STAMP duty avoidance by businesses is currently under the taxman’s spotlight.
HMRC recently won an important legal victory against a company that used a ‘sub-sale relief’ rule to avoid £290,000 of stamp duty on a business park in Stockton.
Such schemes, HMRC says, currently cost the public £170m a year. The case makes clear HMRC is prepared to take on stamp duty avoidance schemes.
Such schemes often need to be disclosed by their promoters in advance of detailed implementation which means HMRC can come to court well prepared for battle.
George Osborne raised the top rate of stamp duty from 5% to 7% in the 2012 Budget, and also introduced more penal rates for certain houses bought by companies. He said: “On this specific issue of stamp duty avoidance, rich people... who put homes into companies to avoid stamp duty, that is completely unacceptable and we are going to come down on that practice like a tonne of bricks.”
Despite that threat, the rise in the top rate of stamp duty led to a rush from many professionals and businesses to find ways around it. As well as exploiting the sub-sale relief rules which were the subject of the recent court case, there are variants in the market, many of which are marketed with the claim that HMRC has not successfully challenged them. Until now, those claims were probably valid, but only on the basis that HMRC had not challenged them.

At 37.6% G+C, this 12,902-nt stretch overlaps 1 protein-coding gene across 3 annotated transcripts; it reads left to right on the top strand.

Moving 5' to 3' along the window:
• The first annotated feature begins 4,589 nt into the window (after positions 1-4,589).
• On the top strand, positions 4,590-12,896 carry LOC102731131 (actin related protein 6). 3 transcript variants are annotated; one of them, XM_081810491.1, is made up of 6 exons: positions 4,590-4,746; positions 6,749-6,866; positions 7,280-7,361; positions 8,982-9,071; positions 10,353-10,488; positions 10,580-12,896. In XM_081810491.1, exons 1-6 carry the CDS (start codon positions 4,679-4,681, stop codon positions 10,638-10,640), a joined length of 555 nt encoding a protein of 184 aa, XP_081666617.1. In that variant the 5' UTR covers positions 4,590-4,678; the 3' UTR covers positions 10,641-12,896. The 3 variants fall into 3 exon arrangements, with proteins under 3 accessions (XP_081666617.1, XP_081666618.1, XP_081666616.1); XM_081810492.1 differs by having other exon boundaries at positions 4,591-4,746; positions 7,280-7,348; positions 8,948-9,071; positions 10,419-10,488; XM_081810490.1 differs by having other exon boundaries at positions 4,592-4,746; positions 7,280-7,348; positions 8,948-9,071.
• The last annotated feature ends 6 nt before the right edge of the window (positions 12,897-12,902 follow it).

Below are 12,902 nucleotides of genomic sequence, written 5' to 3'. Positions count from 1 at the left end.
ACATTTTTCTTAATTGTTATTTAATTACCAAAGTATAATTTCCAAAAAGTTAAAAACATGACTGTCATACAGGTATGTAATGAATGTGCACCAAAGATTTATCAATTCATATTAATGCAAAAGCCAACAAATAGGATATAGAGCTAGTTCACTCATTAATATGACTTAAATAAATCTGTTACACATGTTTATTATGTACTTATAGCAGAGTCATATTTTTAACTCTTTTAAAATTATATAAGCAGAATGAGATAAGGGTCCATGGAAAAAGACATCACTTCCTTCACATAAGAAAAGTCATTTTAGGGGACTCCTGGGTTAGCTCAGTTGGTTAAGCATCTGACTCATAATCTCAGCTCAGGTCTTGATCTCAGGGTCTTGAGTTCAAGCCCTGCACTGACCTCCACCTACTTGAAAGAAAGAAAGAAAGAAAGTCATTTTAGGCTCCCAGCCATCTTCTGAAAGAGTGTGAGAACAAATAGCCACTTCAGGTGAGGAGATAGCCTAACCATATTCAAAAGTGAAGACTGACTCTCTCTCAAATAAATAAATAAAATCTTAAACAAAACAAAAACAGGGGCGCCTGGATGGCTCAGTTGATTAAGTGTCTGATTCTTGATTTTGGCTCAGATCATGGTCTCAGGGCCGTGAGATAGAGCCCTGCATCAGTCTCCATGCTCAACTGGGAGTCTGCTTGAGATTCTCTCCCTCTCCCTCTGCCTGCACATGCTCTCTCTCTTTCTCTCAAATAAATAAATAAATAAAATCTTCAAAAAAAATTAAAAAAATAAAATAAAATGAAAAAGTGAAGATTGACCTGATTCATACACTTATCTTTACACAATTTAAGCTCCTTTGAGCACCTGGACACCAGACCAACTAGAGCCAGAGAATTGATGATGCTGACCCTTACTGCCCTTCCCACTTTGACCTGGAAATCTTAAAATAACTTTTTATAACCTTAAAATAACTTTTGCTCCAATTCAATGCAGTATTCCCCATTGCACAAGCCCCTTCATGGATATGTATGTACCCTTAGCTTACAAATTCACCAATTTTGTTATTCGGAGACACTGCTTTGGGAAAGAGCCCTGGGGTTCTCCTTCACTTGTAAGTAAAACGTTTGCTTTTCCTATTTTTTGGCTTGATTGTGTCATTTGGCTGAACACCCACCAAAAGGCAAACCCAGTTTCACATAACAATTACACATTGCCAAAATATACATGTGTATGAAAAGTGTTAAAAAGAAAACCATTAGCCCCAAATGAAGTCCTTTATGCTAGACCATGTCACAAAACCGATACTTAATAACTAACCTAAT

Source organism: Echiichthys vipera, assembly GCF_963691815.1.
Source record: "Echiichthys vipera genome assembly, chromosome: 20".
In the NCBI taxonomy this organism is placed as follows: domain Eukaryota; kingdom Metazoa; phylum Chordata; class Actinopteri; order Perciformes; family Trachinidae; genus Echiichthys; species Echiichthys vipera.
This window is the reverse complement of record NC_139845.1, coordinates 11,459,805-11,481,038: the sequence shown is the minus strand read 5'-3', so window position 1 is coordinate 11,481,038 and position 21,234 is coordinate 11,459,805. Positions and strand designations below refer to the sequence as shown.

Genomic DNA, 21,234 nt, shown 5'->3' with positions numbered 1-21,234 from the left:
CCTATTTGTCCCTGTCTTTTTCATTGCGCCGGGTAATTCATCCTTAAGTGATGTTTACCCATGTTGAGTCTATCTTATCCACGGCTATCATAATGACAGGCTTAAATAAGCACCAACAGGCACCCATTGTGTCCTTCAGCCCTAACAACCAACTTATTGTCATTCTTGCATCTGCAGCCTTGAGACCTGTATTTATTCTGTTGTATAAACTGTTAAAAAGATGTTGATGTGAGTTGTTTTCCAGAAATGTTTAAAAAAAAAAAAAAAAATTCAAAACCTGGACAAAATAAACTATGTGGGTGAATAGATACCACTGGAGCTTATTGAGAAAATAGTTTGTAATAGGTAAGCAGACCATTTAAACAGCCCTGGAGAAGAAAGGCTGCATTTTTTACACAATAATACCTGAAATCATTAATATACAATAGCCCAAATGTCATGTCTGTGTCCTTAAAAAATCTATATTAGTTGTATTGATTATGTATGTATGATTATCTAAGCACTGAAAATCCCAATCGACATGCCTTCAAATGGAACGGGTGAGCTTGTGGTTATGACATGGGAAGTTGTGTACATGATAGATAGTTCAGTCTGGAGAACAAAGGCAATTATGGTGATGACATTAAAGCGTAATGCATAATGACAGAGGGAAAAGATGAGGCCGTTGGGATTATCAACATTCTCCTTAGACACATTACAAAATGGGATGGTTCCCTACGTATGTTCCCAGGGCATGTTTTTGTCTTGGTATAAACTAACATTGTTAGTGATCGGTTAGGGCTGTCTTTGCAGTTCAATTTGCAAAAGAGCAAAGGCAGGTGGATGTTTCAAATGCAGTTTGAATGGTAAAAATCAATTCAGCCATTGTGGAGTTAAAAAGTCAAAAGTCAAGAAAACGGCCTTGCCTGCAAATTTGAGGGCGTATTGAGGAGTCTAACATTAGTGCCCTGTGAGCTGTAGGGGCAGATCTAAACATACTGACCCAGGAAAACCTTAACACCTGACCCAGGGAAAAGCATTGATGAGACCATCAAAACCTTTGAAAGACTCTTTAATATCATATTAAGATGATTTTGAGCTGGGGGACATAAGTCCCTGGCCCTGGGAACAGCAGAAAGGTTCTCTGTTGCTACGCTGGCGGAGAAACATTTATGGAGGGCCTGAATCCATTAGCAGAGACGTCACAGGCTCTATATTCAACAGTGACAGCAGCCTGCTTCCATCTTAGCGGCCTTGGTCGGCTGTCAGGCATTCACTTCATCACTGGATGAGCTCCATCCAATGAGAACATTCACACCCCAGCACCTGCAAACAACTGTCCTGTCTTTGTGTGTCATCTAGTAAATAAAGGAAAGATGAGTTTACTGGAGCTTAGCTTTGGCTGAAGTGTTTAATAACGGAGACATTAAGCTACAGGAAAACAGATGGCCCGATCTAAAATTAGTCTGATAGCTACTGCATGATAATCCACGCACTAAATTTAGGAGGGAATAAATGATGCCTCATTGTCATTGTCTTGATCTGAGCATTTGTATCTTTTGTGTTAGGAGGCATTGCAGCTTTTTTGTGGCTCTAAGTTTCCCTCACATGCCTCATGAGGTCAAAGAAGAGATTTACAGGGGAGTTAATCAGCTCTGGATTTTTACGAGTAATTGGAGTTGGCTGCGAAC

This court case perhaps marks a change, and we might expect HMRC to be much more robust in the future on stamp duty avoidance mechanisms.
Meanwhile, consultations are taking place on a wider General Anti Avoidance Rule. Its intention is that HMRC will be able to challenge arrangements whose main purpose is the avoidance of tax.
Chartered tax advisers are well placed to help taxpayers manage their tax liabilities by the careful use of tax reliefs. Those who wish to manage tax affairs, without falling foul of the moral tide, may wish to include a chartered tax advisor as part of their financial planning team.
:: Tim Mallon is tax partner at Ryecroft Glenton and chairman of the North East England branch of the Chartered Institute of Taxation